3.) We're almost certainly living in a simulation. Now. You and me and everyone we know, our entire history and world, possibly.

One of these three is almost certainly true, and Bostrom has a preponderance of math (that I can't follow) to argue that Number 3 is most likely: we're living in a simulated reality. Does this allay your anxieties about the future? Recently we read that Ten Billion Earth-Like Planets May Exist in Our Galaxy. That's just our crummy little galaxy. There are billions of other galaxies. And then there's the multiverse: an infinite number of universes.

But I'm getting ahead of myself. We already have The Sims and many other technologies that suggest we ourselves are moving (with logarithmically accelerated speed due to Moore's Law and other factors) into a world in which we are simulating other realities and beings. Can we make them take-for-granted their world and assume that "Of course we're conscious entities!"?

Now: these advanced beings who may be simulating Us could be "here," because we don't know we're simulated. Or they could be Elsewhere. Does it matter at this point? And what's that goo on your computer screen? Did I just blow your mind?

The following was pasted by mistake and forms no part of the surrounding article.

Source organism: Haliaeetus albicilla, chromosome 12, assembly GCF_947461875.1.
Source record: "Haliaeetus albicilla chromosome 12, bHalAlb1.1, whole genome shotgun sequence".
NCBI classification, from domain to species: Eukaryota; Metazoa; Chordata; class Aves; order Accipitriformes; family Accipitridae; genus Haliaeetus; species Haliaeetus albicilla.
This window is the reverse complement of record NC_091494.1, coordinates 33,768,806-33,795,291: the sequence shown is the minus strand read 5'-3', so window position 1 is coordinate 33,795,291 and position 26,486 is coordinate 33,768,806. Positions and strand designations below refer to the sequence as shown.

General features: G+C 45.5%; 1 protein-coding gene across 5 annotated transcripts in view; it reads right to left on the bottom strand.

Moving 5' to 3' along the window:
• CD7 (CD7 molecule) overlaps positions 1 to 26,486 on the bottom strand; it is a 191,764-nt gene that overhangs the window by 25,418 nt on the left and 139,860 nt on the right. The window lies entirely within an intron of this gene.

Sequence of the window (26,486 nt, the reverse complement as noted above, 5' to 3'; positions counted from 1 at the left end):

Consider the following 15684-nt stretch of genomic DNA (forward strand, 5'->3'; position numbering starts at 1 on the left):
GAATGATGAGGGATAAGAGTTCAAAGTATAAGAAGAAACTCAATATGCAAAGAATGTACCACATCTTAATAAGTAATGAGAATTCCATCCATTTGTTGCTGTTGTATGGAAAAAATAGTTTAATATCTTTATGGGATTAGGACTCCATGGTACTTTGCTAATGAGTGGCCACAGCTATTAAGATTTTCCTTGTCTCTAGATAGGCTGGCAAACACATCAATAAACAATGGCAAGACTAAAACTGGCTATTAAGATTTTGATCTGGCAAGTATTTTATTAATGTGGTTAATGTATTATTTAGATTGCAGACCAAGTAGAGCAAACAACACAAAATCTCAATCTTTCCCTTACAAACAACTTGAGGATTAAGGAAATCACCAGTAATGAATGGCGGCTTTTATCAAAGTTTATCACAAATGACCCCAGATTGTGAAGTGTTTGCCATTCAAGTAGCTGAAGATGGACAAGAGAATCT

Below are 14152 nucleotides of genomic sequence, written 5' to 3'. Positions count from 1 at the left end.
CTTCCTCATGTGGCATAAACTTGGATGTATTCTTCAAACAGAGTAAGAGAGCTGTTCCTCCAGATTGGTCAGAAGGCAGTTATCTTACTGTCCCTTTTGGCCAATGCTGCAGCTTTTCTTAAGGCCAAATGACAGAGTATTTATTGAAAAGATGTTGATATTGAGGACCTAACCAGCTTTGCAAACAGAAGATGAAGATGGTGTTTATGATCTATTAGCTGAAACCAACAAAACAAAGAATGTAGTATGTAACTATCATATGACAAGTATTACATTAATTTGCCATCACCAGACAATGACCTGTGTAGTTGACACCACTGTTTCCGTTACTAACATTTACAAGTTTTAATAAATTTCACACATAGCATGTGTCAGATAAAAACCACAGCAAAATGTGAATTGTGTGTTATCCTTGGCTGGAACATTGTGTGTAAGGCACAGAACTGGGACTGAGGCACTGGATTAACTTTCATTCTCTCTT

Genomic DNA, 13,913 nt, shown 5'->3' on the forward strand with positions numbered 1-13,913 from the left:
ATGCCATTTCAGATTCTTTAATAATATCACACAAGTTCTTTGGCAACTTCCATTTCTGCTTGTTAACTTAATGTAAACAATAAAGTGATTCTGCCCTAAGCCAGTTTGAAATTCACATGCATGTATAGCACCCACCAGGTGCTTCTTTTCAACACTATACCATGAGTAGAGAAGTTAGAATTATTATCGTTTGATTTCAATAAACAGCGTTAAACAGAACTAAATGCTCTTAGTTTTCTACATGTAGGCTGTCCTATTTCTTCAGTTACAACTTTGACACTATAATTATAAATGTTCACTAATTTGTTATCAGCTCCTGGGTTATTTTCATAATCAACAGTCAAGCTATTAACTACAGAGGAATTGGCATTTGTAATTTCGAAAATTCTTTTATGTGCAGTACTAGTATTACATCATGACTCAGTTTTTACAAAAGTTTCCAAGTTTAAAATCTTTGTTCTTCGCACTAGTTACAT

Bostrom says it's possible that what you're in now is a "basement level of physical reality." But if any technologically mature civilization that hasn't succumbed to Existential Risk (I should've been capitalizing that term from the get-go: much more dramatic and befitting its own idea), and they DO do what we're already doing now in this reality, then they probably will run millions of simulations, because they can. The sheer number of simulations outnumbers the non-simulated worlds that we may encounter, so it's probable that we're living in a simulation. Here's a funny popular take on Bostrom's idea, from the NYT.